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    I arrived in Panajachel via shuttle from Antigua. It took about three hours. I came in with a friend and we stayed at Mario's Rooms and we each spent $13 USD per night for two single rooms. The price included a small breakfast which was sufficient for me, but not for the friend, who is a bigger eater. Pana is very touristy, the main drag is filled with booths and people bug you to buy their wares. They have beautiful, local crafts and fabrics, but since this was the outset of my trip I was not in the market for anything.
    Food in Pana left no impression on me with the exception of the vegetarian Indian restaurant on the strip.

    Sunday, my friend returned to Antigua and I made the short boat ride over to San Pedro de Laguna, where I was to study for the next three weeks.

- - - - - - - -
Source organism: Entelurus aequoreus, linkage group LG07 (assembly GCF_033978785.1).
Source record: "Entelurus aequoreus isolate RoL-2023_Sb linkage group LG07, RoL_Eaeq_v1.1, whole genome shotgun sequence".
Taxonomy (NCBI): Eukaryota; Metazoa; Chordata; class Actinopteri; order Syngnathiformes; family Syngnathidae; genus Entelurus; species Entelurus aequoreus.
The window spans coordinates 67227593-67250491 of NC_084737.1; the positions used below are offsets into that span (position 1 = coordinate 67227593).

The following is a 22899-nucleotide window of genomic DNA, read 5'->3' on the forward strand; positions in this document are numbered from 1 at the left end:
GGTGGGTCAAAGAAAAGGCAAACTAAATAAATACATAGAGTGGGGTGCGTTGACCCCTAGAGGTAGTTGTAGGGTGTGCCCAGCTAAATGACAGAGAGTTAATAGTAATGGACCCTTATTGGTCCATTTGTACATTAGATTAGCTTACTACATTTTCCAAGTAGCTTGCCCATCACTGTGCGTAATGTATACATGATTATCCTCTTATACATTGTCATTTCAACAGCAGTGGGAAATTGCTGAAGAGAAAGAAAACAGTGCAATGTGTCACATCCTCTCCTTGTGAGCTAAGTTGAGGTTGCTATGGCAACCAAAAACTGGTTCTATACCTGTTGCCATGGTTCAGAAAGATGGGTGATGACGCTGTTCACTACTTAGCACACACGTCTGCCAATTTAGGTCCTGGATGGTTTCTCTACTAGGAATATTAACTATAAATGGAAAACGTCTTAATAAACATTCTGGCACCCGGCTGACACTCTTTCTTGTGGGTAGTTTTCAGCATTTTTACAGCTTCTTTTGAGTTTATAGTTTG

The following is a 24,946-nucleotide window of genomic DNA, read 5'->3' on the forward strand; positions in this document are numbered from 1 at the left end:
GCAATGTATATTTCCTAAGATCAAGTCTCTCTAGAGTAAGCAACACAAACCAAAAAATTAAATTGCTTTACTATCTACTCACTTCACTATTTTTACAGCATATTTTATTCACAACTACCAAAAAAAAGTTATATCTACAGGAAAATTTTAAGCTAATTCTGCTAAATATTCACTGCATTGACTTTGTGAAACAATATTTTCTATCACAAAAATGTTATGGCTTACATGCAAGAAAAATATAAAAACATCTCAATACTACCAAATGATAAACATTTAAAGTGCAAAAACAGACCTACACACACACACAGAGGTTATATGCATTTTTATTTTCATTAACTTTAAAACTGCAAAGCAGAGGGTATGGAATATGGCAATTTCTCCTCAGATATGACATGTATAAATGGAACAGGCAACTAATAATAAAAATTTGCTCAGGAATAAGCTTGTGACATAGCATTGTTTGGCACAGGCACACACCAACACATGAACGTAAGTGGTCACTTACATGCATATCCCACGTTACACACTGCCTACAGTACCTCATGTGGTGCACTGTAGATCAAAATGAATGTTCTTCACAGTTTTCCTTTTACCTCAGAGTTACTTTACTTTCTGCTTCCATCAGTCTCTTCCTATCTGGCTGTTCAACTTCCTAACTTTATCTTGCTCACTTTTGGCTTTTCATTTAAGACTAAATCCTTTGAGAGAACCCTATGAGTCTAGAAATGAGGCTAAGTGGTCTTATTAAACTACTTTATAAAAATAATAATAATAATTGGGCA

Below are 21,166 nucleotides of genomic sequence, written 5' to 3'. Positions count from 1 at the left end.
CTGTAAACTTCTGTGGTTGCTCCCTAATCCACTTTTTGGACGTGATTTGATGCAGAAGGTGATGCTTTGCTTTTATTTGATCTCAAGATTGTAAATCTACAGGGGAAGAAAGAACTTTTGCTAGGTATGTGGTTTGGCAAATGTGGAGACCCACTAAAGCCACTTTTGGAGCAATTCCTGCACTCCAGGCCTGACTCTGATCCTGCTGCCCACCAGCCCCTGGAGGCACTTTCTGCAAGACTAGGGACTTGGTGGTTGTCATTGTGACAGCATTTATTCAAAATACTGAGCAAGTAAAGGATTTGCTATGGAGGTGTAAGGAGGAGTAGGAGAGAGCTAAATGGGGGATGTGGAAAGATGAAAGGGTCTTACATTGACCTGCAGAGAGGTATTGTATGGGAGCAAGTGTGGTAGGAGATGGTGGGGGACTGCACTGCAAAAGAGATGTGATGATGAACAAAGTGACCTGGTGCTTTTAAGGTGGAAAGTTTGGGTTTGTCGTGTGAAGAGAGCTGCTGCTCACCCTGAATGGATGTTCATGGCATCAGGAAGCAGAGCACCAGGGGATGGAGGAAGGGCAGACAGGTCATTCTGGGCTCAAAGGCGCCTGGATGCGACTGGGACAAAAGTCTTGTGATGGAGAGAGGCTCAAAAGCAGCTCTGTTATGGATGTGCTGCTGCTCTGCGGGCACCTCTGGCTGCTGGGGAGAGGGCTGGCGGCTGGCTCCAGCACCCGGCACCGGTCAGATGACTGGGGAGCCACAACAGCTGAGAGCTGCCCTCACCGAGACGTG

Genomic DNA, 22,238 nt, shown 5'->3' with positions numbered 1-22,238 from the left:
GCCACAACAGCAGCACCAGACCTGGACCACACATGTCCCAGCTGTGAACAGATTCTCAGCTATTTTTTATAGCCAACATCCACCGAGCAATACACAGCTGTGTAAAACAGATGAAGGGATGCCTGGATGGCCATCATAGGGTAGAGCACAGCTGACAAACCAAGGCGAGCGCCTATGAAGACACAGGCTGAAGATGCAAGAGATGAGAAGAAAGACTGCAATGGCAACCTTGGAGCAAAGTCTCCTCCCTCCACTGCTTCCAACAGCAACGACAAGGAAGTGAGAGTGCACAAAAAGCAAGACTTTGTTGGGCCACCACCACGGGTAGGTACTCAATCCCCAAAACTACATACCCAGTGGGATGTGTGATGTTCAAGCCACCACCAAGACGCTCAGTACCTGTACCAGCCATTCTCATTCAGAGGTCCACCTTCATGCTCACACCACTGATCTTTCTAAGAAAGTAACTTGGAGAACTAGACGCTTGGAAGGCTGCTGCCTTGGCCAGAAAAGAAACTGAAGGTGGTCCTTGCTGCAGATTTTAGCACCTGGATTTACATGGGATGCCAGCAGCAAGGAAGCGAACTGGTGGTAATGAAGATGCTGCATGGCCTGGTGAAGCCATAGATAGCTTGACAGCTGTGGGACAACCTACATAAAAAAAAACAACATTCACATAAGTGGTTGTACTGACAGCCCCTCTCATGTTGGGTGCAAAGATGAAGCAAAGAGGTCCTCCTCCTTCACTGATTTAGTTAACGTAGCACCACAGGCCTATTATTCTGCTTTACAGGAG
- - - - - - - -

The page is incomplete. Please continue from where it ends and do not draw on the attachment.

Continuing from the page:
I arrived at the Cooperativa Spanish School around 2pm and was greeted by Luis, one of the teacher/owners of the school, who was acting as the director. The teacher/owners apparently take turns with this. He called my home stay family to come get me, and off I went, ready to try again with a home stay.

    The woman with whom I was scheduled to stay was lovely, as was her delightful 7 year old daughter. The house was sufficient, and the 7 year old was clearly proud of it. She had me close my eyes while she led me around to the various views of the mountains and the lake. The room was clean and comfortable. The trouble for me started when I went out to walk thru the neighborhood to find some dinner, since Sunday meals are not included in the home stay. Around the corner from the house was a very dirty, seedy cantina, with plenty of local drunks to bug me. By the next day, I realized I could not stay there, after I came upon a man passed out in the middle of the street in a pool of vomit at 10:30 in the morning. My home stay was over. I explained my predicament to Luis and he did not charge me for the other nights.